Narrated By: Robin Miles
Duration: 11 hours and 19 minutes
What to expect
Inspired by Nigeria’s folktales and war, Under the Udala Trees is a deeply searching, powerful debut about the dangers of living and loving openly.
Ijeoma comes of age as her nation does; born before independence, she is eleven when civil war breaks out in the young republic of Nigeria. Sent away to safety, she meets another displaced child, and the star-crossed pair fall in love. They are from different ethnic communities. They are also both girls.
When their love is discovered, Ijeoma learns that she will have to hide this part of herself. But there is a cost to living inside a lie.
As Edwidge Danticat has made personal the legacy of Haiti’s political coming-of-age, Okparanta’s Under the Udala Trees uses one woman’s lifetime to examine the ways in which Nigerians continue to struggle toward selfhood. Even as their nation contends with and recovers from the effects of war and division, Nigerian lives are wrecked and lost from taboo and prejudice. But this story offers a glimmer of hope—a future where a woman might just be able to shape her life around truth and love.
Fiction: general and literary, Fiction: general and literary
Listen to a sample
“The love story has hypnotic power…Details of disco-era Nigeria—jerricans filled with palm wine, a suitor in bell-bottom trousers—suggest Okparanta’s skill and promise.”
“This is a story of queerness in a society where it needs to be hidden, and an account of how their love story plays out after they are yanked apart.”
“Deftly negotiates a balance between a love story and a war story.”
“Robin Miles’ narration transports listeners to Ijeoma’s youthful experiences in the civil war in Biafra…Miles does an excellent job with the nuances of emotion…all voiced with clarity and subtle accents. Even though this is a story written with a strong social message, Miles puts the characters and story center stage.”
“[An] exquisite first novel about wars—both external and internal—endurance, survival, and love.”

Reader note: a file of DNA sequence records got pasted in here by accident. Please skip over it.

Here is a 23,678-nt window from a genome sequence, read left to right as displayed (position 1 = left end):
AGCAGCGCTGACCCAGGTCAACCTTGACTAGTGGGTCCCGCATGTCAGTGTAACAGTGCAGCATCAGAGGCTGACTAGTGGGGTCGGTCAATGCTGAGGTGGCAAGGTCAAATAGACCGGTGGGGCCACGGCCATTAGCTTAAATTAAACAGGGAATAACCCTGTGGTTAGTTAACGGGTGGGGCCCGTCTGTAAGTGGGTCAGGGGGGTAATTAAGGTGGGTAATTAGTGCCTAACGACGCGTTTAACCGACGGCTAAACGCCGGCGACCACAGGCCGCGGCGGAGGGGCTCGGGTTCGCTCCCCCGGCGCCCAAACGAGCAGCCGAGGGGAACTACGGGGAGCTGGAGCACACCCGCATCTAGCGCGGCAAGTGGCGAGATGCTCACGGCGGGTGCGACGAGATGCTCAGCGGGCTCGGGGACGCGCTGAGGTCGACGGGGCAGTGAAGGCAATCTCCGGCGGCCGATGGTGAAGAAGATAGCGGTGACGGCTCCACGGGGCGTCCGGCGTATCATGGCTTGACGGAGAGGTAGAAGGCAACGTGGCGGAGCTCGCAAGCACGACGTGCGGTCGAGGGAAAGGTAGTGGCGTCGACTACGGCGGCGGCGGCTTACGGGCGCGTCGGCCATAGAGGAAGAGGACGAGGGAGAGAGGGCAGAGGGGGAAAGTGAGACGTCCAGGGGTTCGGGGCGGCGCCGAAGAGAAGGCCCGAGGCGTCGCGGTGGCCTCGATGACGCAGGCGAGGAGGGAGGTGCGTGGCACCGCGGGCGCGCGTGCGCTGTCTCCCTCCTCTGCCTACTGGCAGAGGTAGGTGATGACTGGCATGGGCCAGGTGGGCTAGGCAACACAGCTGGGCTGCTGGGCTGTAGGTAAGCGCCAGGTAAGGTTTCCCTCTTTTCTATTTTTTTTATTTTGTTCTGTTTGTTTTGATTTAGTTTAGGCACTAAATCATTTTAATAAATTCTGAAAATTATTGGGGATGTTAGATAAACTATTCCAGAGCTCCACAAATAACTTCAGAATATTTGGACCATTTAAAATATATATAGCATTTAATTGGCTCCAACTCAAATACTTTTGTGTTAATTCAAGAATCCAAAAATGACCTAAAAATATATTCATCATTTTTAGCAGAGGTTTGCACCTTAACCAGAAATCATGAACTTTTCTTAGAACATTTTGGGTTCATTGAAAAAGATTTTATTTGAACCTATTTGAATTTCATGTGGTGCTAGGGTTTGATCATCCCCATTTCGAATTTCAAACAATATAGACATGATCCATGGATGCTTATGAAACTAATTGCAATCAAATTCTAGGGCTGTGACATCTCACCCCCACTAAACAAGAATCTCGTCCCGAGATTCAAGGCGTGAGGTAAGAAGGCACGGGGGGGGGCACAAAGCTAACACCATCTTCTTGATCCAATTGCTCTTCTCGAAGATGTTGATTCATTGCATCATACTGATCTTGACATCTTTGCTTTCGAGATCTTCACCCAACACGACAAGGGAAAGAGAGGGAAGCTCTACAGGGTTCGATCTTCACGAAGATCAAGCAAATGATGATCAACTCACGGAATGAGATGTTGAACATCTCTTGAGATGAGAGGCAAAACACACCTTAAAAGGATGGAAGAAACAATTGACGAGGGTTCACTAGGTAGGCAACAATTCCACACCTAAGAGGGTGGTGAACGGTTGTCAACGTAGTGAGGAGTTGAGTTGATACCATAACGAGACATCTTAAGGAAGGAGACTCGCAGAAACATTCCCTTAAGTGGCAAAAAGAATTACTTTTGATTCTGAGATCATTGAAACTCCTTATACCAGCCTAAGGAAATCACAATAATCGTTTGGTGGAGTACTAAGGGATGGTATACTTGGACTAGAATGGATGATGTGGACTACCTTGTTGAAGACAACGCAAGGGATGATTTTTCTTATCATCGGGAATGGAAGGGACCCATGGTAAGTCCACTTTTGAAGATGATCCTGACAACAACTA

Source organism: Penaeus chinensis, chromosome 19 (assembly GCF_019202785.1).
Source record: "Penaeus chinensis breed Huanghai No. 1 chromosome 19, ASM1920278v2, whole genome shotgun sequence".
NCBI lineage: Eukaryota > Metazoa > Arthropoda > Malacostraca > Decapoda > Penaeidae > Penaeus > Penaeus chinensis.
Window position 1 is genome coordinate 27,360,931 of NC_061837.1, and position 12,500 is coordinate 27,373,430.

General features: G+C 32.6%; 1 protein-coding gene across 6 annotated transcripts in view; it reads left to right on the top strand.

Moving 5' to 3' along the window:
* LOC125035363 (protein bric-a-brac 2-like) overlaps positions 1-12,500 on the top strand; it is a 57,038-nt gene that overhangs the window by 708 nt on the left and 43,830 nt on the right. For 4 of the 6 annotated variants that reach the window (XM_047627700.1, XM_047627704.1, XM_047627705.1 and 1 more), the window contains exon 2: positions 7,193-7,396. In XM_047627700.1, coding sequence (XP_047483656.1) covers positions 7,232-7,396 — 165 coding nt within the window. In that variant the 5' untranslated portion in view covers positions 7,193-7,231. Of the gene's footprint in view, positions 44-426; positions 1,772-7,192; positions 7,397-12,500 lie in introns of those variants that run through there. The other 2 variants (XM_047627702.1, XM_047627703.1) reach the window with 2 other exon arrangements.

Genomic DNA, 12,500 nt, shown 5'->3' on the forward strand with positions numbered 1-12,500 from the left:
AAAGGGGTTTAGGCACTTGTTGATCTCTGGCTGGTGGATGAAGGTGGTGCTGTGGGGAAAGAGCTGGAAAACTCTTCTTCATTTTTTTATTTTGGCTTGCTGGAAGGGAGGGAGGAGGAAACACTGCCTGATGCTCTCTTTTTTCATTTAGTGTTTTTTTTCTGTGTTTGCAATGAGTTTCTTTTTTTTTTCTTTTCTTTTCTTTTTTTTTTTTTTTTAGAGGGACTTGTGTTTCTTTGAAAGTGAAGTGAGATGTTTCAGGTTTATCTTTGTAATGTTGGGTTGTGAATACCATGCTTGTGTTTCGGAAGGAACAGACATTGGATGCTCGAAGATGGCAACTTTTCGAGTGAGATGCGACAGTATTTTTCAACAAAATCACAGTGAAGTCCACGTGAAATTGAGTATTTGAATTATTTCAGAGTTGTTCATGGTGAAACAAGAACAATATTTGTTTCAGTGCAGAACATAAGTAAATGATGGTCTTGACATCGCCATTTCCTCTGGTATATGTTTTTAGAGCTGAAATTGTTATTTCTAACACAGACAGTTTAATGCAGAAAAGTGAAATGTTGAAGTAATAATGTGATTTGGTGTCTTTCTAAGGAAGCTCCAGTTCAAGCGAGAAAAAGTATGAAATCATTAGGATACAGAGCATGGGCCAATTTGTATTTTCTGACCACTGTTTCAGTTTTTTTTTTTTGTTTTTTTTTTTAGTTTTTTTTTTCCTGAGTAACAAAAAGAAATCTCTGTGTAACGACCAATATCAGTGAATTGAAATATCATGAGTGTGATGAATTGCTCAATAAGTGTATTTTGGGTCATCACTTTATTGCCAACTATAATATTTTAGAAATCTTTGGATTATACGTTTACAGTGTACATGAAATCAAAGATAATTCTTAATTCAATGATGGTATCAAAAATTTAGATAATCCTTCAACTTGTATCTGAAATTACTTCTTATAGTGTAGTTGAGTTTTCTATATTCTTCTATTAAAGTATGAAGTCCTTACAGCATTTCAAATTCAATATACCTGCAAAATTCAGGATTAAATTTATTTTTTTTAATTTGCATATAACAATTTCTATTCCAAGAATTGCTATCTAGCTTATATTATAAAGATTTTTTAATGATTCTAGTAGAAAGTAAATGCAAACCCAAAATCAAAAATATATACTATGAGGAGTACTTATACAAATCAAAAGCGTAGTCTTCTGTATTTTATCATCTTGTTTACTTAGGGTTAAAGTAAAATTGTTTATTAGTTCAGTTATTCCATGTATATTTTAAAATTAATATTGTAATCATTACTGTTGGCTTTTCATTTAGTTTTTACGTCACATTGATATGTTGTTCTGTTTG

“[A] powerful interweaving of the personal and the political. Okparanta’s simple, direct prose is interspersed with the language of allegory and folklore.”
“Blends traditional storytelling with a knockout plot.”
“A unique story told in a distinctive, lyrical voice.”
“The emotional honesty that drives [Under the Udala Trees] is devastating.”
“Stunningly moving and beautiful…honest and unflinching, yet leavened with hope.”
“Rich in complexity, compassionate in the treatment of political violence and flagrant oppression…equal parts folk tale and confessional.”
“[A] beautifully paced story about the high stakes of living one’s truth.”
“Throws into sharp relief the historical and continuing struggles of the LGBTQ population of Nigeria…[and] manages to leave readers hopeful for a better future through love and courage.”
“Stunningly captures a young girl’s coming of age against the backdrop of a nation at war. "
“Excellent…Okparanta’s characters are just as compelling as teenagers as they are as adults and readers will be swept up in this tale of the power of love.”
“A remarkable portrait of a young woman’s coming-of-age in a society where rigid interpretations of the Bible label same-sex relationships as an ‘abomination,’ and where violence is all too often part of the ‘solution.’”
“This absorbing story parallels the ongoing struggle for equality in Nigeria and is a powerful contribution to LGBT and African literature.”
“Under the Udala Trees is written in a folkloric cadence, a music that echoes the many Nigerian war stories and songs that are woven into the book.”
“Chinelo Okparanta tells a unique and devastatingly hopeful story about the paradox of love: even in the midst of war, and in a world dominated by violence and prejudice, still, love transcends.”
“Boldly unadorned and utterly heartbreaking—Okparanta dares to tell a story that the world desperately needs to hear…Under the Udala Trees is a triumph.”
“Under the Udala Trees is an evocative, fiercely told story… Okparanta is an incendiary, essential voice.”
“A searing, yet delicately nuanced, story of an age of innocence first shattered by the vulgarity of war and its aftermath, and then by forbidden desire and religious intolerance.”
“Gorgeous, moving, and entirely hopeful.”
“[A] wise-beyond-its-years novel.”